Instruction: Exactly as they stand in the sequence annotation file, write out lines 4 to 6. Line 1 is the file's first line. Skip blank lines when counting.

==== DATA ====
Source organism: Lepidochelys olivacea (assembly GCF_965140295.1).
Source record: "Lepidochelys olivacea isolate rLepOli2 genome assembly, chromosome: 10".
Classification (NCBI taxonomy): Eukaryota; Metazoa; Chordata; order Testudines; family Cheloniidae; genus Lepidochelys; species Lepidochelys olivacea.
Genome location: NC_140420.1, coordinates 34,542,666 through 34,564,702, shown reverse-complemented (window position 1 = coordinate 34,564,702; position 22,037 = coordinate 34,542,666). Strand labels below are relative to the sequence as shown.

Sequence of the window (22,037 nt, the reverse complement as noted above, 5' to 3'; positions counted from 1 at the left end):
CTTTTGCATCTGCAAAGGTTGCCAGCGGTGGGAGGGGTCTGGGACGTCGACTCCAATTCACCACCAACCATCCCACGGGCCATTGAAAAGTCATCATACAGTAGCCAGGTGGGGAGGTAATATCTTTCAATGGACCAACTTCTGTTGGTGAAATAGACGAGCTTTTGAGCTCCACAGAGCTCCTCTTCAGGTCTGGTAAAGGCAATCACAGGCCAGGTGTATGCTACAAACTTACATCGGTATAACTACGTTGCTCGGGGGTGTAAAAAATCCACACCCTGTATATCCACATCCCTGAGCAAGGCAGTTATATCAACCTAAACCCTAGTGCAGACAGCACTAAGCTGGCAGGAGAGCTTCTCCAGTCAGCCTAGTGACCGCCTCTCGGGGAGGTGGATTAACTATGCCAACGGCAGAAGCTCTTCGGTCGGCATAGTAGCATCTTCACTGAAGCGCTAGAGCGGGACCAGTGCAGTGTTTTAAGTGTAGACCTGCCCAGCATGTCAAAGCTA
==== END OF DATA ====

Genome location: NC_140420.1, coordinates 34,542,666 through 34,564,702, shown reverse-complemented (window position 1 = coordinate 34,564,702; position 22,037 = coordinate 34,542,666). Strand labels below are relative to the sequence as shown.

Sequence of the window (22,037 nt, the reverse complement as noted above, 5' to 3'; positions counted from 1 at the left end):
CTTTTGCATCTGCAAAGGTTGCCAGCGGTGGGAGGGGTCTGGGACGTCGACTCCAATTCACCACCAACCATCCCACGGGCCATTGAAAAGTCATCATACAGTAGCCAGGTGGGGAGGTAATATCTTTCAATGGACCAACTTCTGTTGGTGAAATAGACGAGCTTTTGAGCTCCACAGAGCTCCTCTTCAGGTCTGGTAAAGGCAATCACAGGCCAGGTGTATGCTACAAACTTACATCGGTATAACTACGTTGCTCGGGGGTGTAAAAAATCCACACCCTGTATATCCACATCCCTGAGCAAGGCAGTTATATCAACCTAAACCCTAGTGCAGACAGCACTAAGCTGGCAGGAGAGCTTCTCCAGTCAGCCTAGTGACCGCCTCTCGGGGAGGTGGATTAACTATGCCAACGGCAGAAGCTCTTCGGTCGGCATAGTAGCATCTTCACTGAAGCGCTAGAGCGGGACCAGTGCAGTGTTTTAAGTGTAGACCTGCCCAGCATGTCAAAGCTA